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This article first appeared in The Edge Financial Daily on December 13, 2018

KUALA LUMPUR: Contrary to a common belief that youths in Malaysia are choosy when selecting their jobs and ask for unrealistic wages, results of the latest survey by Khazanah Research Institute (KRI) have shown otherwise.

Indeed, youths, defined as those between 15 and 29 years of age, prioritise work-life balance over a high-paying job.

The report entitled The School-to-Work Transition of Young Malaysians surveyed 23,785 respondents, comprising young people and employers, and was released by KRI yesterday.

The report’s lead author Dr Lim Lin Lean, who is a KRI visiting senior fellow, said Malaysian youths cannot be considered choosy about jobs as most of them are in unskilled or low-skilled jobs, deeming them “overeducated”.

“The current jobs are not equated to their level or field of education. Their actual jobs are not their preferred jobs, (as) many are in jobs that they do not want,” she shared in her presentation to the media yesterday.

Lim also disputed news reports stating that the youths are choosy about employment because they want higher-paying jobs.

“When we asked them about what they considered was the most important characteristic of a job, the young people said it is [a] work-life balance or job security, and [a] high income is only fourth in the list of their priorities,” she said.

The KRI report stated that today’s youths represent the country’s best-educated generation, yet they face a number of difficulties in making the transition from school to work.

It stated that out of the total 502,600 unemployed Malaysians in 2017, youths aged between 15 and 24 years accounted for 56.4% while those aged 25 to 29 years accounted for another 21.1%

Lim also disagreed with reports suggesting that unrealistic wage demands are a cause of youth unemployment.

“This is exactly the opposite of our findings, and this is exactly what this report is trying to debunk. It is not true that youth unemployment is because they are asking for too much.

“Some young workers, particularly those doing part-time work and whom are contributing family workers, are earning below their reservation wage (the wage below which youths would refuse a job offer). In fact, they are accepting lower income so that they have a job,” she said.

While employers complained that fresh graduates are “asking for too much” of between RM2,400 and RM3,000 in starting salaries as stated in a 2017 JobStreet Malaysia survey, KRI’s findings showed that the actual monthly income (mean value) was RM1,846 for young workers and a reservation wage of RM1,715 for young jobseekers.

She also said the Malaysian government should ask itself whether the country should aim for minimum wage, which is the basic level that keeps workers above the poverty line, or should it aim towards a living wage.

“A living wage is a fair, decent wage that is linked to an acceptable standard of living, so it’s beyond basic food and accommodation, and gives you access to some standard of living and is cost-adjusted to different areas. For example, it is clearly more expensive to live in Kuala Lumpur, than in Sabah and Sarawak,” said Lim.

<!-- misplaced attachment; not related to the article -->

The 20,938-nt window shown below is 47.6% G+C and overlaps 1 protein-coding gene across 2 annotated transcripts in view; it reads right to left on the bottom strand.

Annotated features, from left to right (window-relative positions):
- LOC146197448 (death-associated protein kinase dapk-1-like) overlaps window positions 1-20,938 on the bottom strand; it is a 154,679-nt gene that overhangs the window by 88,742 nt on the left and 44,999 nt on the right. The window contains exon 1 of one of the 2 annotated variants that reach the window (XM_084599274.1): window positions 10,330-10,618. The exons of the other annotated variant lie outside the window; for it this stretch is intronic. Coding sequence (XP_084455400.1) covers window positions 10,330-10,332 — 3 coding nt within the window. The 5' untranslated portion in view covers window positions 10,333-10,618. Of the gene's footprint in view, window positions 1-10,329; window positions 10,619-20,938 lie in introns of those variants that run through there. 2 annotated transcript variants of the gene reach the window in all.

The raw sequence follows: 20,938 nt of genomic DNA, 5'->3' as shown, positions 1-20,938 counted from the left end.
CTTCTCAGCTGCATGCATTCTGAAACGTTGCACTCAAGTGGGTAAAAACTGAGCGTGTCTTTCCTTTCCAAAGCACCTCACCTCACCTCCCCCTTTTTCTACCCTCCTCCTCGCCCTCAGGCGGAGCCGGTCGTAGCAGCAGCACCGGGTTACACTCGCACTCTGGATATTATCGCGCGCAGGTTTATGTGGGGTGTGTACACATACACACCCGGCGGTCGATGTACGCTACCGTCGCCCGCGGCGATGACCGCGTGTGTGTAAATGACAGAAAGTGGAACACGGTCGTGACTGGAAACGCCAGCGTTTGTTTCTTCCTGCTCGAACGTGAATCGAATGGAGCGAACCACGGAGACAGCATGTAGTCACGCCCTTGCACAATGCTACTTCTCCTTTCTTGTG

The government announced during Budget 2019 that the new minimum wage nationwide will be set at RM1,100, effective Jan 1, 2019.

KRI executive committee chairman Datuk Hisham Hamdan pointed out, however, implementing a living wage instead of minimum wage would pose a conundrum for corporates that are already grappling with declining profitability.

“The capital providers, the firms ... they are not getting financial returns compared with the cost of capital, and we also have labour providers such as the youth not getting proper wages.

“So these are the issues which we need to solve moving forward, so it is going to be a big conundrum in how to improve the returns on wages for the young people and at the same time provide a solution that is financially viable for the companies,” he said.

The KRI survey also found that youths are not equipped with the skills required by employers, with employers rating soft skills (such as communication skills) and work experience above academic and professional qualifications.

“The misperception, about youths being choosy or asking for unrealistic wages is a perception, but a mismatch that can be addressed is the fact that our educational systems are still emphasising professional and academic qualifications, [and] they are not putting enough emphasis on soft skills [which are sought after by employers].

“Work-based training is a form of working experience and will give young people the opportunity to [evaluate] if that is the kind of job they will like, and it will give employers the opportunity to assess the young workers ,” she said.

KRI’s report also dispelled the notion that the youths do not want the jobs done by foreign workers. Indeed, they see foreign workers as a threat to their job opportunities.

The report stated that the youths want high-skilled expatriate jobs, but not migrant jobs. It is not just because the latter are dirty, difficult and dangerous jobs, but because of the low pay compared with what they could earn for similar jobs in Singapore.

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